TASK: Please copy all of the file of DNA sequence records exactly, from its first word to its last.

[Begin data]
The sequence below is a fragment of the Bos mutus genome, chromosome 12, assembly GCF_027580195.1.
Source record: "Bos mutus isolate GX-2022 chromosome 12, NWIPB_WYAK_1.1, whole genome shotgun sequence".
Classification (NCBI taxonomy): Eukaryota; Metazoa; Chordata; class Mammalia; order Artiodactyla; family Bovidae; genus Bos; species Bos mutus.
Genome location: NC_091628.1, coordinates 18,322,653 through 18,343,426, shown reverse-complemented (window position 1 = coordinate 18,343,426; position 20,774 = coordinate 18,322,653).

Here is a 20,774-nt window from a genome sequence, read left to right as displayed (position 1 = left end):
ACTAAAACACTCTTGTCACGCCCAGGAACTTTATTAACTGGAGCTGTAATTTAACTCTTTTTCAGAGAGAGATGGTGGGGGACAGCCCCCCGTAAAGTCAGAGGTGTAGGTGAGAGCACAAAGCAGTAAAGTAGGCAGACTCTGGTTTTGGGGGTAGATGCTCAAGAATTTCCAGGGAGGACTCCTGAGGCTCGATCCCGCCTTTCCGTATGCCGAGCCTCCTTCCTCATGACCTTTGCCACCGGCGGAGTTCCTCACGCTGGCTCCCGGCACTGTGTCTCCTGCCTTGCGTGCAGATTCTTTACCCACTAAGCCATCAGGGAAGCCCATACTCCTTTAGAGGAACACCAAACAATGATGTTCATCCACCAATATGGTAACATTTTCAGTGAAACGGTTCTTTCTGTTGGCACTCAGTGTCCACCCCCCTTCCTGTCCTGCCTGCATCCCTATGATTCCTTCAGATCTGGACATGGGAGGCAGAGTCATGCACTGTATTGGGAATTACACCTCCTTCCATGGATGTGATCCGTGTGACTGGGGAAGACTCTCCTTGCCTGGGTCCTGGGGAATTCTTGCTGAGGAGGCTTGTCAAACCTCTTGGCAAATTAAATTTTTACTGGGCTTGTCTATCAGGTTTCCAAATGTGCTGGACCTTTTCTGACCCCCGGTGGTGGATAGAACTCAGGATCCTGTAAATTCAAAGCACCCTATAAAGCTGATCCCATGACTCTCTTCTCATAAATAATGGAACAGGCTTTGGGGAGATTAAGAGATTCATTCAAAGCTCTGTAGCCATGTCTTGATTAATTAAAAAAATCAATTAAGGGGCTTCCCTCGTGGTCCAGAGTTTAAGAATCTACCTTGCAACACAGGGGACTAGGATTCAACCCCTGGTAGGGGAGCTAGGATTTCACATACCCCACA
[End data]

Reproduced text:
The sequence below is a fragment of the Bos mutus genome, chromosome 12, assembly GCF_027580195.1.
Source record: "Bos mutus isolate GX-2022 chromosome 12, NWIPB_WYAK_1.1, whole genome shotgun sequence".
Classification (NCBI taxonomy): Eukaryota; Metazoa; Chordata; class Mammalia; order Artiodactyla; family Bovidae; genus Bos; species Bos mutus.
Genome location: NC_091628.1, coordinates 18,322,653 through 18,343,426, shown reverse-complemented (window position 1 = coordinate 18,343,426; position 20,774 = coordinate 18,322,653).

Here is a 20,774-nt window from a genome sequence, read left to right as displayed (position 1 = left end):
ACTAAAACACTCTTGTCACGCCCAGGAACTTTATTAACTGGAGCTGTAATTTAACTCTTTTTCAGAGAGAGATGGTGGGGGACAGCCCCCCGTAAAGTCAGAGGTGTAGGTGAGAGCACAAAGCAGTAAAGTAGGCAGACTCTGGTTTTGGGGGTAGATGCTCAAGAATTTCCAGGGAGGACTCCTGAGGCTCGATCCCGCCTTTCCGTATGCCGAGCCTCCTTCCTCATGACCTTTGCCACCGGCGGAGTTCCTCACGCTGGCTCCCGGCACTGTGTCTCCTGCCTTGCGTGCAGATTCTTTACCCACTAAGCCATCAGGGAAGCCCATACTCCTTTAGAGGAACACCAAACAATGATGTTCATCCACCAATATGGTAACATTTTCAGTGAAACGGTTCTTTCTGTTGGCACTCAGTGTCCACCCCCCTTCCTGTCCTGCCTGCATCCCTATGATTCCTTCAGATCTGGACATGGGAGGCAGAGTCATGCACTGTATTGGGAATTACACCTCCTTCCATGGATGTGATCCGTGTGACTGGGGAAGACTCTCCTTGCCTGGGTCCTGGGGAATTCTTGCTGAGGAGGCTTGTCAAACCTCTTGGCAAATTAAATTTTTACTGGGCTTGTCTATCAGGTTTCCAAATGTGCTGGACCTTTTCTGACCCCCGGTGGTGGATAGAACTCAGGATCCTGTAAATTCAAAGCACCCTATAAAGCTGATCCCATGACTCTCTTCTCATAAATAATGGAACAGGCTTTGGGGAGATTAAGAGATTCATTCAAAGCTCTGTAGCCATGTCTTGATTAATTAAAAAAATCAATTAAGGGGCTTCCCTCGTGGTCCAGAGTTTAAGAATCTACCTTGCAACACAGGGGACTAGGATTCAACCCCTGGTAGGGGAGCTAGGATTTCACATACCCCACA